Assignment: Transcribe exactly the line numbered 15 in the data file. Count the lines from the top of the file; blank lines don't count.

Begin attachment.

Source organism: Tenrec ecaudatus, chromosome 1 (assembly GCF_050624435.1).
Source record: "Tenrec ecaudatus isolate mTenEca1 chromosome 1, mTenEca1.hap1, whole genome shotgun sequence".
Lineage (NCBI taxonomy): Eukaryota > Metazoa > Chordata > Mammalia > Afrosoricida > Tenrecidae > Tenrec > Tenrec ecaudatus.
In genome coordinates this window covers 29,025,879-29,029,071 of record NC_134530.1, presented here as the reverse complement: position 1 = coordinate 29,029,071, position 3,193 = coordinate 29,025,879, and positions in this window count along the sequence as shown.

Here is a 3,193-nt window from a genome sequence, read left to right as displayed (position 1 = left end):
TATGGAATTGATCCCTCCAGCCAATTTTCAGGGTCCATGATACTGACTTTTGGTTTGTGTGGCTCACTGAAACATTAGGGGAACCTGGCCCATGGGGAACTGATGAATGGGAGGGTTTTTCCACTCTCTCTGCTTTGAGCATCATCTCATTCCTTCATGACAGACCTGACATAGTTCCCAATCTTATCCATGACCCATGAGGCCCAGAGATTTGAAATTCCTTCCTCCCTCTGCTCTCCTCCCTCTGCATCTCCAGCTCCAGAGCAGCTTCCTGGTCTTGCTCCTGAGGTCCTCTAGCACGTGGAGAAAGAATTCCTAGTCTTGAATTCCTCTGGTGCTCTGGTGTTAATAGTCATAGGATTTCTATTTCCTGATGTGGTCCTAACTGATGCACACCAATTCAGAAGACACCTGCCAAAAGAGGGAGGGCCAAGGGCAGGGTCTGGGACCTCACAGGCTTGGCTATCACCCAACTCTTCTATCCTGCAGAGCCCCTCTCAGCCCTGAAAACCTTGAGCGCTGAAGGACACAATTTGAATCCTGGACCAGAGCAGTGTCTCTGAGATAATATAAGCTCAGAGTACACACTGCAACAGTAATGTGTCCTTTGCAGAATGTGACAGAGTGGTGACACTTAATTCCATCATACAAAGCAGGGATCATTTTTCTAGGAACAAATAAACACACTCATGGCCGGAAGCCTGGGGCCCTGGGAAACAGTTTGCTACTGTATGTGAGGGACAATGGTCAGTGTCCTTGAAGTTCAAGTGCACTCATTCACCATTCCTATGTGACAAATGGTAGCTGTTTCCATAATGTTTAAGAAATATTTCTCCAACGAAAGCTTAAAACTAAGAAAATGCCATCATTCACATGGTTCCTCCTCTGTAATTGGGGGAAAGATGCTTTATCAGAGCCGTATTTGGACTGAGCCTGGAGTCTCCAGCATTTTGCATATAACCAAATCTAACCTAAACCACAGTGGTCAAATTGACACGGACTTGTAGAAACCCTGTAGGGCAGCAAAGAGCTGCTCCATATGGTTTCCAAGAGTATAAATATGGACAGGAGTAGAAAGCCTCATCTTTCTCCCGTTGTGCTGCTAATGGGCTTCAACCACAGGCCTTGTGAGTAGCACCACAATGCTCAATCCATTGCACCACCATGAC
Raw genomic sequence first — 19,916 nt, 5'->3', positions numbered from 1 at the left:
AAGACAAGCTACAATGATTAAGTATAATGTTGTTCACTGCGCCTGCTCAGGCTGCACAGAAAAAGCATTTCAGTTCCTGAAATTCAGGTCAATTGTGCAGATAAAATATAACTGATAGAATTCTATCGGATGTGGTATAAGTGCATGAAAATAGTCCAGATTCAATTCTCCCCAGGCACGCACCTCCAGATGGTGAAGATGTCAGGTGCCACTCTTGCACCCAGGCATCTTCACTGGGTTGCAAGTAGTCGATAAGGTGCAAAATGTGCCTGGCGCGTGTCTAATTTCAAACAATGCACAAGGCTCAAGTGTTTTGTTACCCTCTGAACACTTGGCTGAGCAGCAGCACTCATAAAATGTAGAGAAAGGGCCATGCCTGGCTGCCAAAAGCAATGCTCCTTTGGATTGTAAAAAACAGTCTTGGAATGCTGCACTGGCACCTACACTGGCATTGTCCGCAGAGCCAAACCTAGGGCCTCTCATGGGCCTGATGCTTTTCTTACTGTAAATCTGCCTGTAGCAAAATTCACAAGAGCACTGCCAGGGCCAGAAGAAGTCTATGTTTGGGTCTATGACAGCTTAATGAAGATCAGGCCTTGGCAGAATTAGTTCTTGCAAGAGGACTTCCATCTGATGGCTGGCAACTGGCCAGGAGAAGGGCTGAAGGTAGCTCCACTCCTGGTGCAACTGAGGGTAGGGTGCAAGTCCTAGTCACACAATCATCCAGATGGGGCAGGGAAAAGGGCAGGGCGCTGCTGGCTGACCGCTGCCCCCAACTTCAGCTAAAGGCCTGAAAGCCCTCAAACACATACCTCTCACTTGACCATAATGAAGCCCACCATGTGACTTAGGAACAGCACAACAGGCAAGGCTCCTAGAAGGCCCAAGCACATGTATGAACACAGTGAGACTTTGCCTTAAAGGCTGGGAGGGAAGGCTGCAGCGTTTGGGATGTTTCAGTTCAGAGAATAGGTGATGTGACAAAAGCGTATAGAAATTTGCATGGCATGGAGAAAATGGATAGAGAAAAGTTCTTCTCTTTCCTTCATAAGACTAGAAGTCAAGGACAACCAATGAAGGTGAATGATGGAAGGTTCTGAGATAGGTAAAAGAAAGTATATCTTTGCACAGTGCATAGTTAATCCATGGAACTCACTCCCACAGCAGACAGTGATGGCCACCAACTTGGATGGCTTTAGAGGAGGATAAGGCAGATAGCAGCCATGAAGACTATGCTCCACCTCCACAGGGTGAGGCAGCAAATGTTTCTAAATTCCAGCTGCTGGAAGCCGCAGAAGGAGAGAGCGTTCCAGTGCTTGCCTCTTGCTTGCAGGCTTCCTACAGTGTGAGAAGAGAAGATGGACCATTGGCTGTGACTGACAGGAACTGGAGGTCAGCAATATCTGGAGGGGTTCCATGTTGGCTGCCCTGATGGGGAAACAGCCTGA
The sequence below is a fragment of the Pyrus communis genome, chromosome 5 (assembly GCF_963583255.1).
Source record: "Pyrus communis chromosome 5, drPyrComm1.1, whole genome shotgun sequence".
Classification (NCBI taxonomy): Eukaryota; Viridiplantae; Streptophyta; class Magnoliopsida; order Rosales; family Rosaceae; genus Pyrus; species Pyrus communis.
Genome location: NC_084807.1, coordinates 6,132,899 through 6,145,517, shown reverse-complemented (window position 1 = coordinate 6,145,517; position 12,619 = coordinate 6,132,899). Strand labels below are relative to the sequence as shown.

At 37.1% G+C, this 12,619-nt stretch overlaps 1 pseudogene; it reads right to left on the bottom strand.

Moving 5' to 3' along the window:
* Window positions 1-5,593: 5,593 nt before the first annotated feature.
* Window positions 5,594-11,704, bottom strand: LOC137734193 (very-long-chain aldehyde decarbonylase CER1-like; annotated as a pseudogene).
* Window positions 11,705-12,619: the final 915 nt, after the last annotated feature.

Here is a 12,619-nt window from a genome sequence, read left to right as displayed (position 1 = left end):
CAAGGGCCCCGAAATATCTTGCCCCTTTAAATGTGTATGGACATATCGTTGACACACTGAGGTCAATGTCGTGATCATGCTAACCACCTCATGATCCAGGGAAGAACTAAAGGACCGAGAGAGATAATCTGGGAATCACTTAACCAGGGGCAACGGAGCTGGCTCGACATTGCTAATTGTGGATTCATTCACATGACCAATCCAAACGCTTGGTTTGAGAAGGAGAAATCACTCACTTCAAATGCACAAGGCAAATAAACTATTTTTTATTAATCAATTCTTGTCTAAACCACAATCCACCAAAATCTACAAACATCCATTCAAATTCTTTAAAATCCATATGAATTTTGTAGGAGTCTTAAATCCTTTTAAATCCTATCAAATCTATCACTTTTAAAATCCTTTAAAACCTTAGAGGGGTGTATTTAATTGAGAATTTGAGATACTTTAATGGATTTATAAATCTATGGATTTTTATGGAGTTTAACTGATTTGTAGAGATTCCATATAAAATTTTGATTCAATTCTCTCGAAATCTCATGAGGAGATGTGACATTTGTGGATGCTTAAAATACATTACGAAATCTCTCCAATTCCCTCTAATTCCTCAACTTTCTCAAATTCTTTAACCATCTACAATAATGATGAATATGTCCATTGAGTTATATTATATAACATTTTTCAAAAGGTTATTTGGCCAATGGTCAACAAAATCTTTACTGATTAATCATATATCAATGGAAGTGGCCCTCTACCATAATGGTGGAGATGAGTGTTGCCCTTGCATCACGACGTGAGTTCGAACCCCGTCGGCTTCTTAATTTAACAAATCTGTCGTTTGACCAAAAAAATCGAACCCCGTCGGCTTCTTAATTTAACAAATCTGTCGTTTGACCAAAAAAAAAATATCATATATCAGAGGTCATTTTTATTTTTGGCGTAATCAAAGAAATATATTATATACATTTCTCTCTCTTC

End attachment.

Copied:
* Window positions 1-5,593: 5,593 nt before the first annotated feature.